In an ideal world the best ideas would always rise to the top. Anyone who’s done group decision-making knows this is isn’t always the case. Often an idea that comes from a high-level executive will carry much more weight than an idea from someone with less power. Take the status of the idea owner out of the equation, however, and hopefully the ideas can speak for themselves. That is the goal of dot voting.
The dot voting method is a long-time UX tool that we use when facilitating, from Inceptions to Google Design Sprints to Retros. Dot voting is a simple way to get to an agreed-upon direction out of a group in a short amount of time. By prioritizing ideas without debate, we’re able to focus our discussions on the solutions that seem most valuable.
The best ideas can come from anywhere, and dot voting helps to ensure that all of your team's ideas are considered on their merits and not on who contributed them.
What the dot voting process looks like in action
Dot voting often emerges as our tool of choice when we need a group to make decisions quickly and without bias. For instance, in a five-day design sprint, dot voting is essential to day two. That’s the day our ideation process does something we call “diverge.” It is when we push the team to quickly ideate unfettered and as broadly as possible.
The team spends time sketching in short bursts in an exercise called “Crazy 8s.” It is a technique where participants spend 8 minutes sketching their ideas on a sheet of paper folded into 8 squares. After several rounds, those sketches are refined into more fleshed out storyboards, or user flows, that the team dot votes on.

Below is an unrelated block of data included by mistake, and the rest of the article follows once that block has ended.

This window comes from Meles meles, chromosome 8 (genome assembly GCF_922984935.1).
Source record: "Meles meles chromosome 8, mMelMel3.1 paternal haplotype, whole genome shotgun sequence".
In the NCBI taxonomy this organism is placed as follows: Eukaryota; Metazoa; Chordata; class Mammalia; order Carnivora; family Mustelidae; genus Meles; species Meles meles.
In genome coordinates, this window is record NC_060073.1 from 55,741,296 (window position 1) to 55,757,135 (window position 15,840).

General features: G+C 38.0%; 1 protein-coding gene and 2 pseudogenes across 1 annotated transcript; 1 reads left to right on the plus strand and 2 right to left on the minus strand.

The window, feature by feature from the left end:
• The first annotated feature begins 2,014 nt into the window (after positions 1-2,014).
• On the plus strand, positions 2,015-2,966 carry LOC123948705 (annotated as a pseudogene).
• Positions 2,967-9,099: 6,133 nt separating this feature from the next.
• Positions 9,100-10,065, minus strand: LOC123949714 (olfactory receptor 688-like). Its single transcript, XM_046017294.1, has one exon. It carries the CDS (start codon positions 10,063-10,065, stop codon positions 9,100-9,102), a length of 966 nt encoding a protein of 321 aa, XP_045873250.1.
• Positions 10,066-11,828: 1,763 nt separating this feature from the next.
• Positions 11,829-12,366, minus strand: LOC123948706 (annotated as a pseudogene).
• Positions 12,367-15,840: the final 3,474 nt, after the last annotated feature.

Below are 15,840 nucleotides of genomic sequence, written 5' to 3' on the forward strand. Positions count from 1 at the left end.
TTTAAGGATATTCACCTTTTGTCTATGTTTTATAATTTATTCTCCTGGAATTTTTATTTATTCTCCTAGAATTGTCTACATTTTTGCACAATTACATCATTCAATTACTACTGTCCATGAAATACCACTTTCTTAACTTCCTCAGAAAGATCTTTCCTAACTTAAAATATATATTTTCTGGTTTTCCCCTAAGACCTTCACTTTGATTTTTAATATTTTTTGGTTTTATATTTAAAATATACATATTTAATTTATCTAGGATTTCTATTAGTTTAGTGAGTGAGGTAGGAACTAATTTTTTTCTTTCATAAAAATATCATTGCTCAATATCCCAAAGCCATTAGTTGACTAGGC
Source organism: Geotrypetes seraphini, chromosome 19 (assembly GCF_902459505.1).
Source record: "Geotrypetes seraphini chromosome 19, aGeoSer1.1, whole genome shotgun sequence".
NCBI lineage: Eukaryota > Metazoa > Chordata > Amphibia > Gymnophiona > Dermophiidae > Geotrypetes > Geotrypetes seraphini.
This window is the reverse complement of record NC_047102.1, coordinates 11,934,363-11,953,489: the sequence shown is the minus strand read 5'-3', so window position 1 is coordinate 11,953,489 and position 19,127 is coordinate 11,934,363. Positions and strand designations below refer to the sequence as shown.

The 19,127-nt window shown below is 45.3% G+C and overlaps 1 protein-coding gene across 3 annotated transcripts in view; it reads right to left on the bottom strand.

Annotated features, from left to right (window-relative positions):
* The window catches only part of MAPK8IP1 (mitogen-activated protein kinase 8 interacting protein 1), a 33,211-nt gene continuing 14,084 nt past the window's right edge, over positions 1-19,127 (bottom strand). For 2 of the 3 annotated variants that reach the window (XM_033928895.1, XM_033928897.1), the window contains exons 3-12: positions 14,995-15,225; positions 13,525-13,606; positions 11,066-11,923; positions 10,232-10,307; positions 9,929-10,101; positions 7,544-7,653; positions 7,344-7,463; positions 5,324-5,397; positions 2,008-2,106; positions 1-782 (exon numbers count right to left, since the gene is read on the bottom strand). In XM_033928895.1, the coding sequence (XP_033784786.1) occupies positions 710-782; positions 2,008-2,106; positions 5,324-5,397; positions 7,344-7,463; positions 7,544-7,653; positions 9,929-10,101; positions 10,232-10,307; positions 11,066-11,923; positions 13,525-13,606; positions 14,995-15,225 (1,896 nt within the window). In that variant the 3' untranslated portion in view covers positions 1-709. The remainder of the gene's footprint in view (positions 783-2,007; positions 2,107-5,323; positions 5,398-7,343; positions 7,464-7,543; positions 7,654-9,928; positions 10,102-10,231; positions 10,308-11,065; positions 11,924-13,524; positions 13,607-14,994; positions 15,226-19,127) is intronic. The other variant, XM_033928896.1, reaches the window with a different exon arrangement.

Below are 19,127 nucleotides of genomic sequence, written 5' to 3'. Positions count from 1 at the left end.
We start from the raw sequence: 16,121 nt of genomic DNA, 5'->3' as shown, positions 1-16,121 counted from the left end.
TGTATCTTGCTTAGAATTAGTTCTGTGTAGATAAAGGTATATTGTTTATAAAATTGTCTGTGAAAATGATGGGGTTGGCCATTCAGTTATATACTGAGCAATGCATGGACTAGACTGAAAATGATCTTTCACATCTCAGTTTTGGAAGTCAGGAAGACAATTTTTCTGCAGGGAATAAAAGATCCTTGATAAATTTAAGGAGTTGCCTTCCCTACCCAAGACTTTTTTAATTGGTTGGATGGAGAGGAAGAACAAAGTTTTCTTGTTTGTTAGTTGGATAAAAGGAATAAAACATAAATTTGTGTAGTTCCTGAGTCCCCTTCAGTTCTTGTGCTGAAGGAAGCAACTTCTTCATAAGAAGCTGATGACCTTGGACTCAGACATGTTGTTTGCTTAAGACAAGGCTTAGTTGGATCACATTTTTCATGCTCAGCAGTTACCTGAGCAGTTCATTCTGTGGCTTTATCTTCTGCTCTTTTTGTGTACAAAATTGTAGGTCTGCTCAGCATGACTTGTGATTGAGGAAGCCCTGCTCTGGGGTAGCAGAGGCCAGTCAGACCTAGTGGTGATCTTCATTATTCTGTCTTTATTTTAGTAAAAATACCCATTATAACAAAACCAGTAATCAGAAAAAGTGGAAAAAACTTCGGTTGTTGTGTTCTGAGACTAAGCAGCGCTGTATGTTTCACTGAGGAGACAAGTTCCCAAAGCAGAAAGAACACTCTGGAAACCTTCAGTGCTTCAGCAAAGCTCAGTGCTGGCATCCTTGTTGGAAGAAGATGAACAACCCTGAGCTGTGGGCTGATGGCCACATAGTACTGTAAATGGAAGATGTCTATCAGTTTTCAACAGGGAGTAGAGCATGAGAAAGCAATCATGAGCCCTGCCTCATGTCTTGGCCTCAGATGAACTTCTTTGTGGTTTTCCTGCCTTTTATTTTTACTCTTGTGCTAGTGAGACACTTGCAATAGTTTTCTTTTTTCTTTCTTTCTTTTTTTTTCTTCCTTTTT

Tiny sticky dots in hand, the group spends some quiet time contemplating everyone’s storyboards. Each person gets a set number of dots to vote with, so numerous concepts can have a chance to rank amongst the top. We specifically instruct teams to keep talking to a minimum during the voting process as to not influence or sell their work. Our goal is to focus on which concepts resonate the strongest, not which voice in the group is the strongest.
How dot voting optimizes simplicity
Often dot voting can feel simplistic, something more appropriate to a kindergarten classroom than a product design and development company. Table XI primarily builds custom software solutions, and here we are guiding your team to use folded paper and pens and sticky notes to develop the next big tech idea.
But it is exactly that simplicity that allows dot voting to keep the barrier of entry low for ideation. Everyone is working on an equal playing field to sketch out ideas and then letting the room decide together, based on the quality of the idea. There is no selling involved in this process, no ego — many experienced “ideas people” like designers, researchers and senior executives are used to selling people on what they think is best. This structure gives every person—and personality type—an equal voice and seat at the table.
Turn your meetings into a dotmocracy
One of the most valuable things your team can take away from a design sprint is not just the solution to a problem, but a more Agile way to manage your meetings going forward. By not bogging things down with the traditional waterfall flow of ideas — high-level individuals create ideas and pass them to the rest of the organization — ideas can come from anywhere. Dot voting democratizes this ideation process.
We work in diverse, Agile teams at Table XI to ensure the things we develop are solving a problem for users and translating to success for our clients, without spending the entire budget on the ideation process. Most importantly, we strive to empower our clients to be participants in the process of product design and development and hope that they can take some of these simple ideas back to their organizations.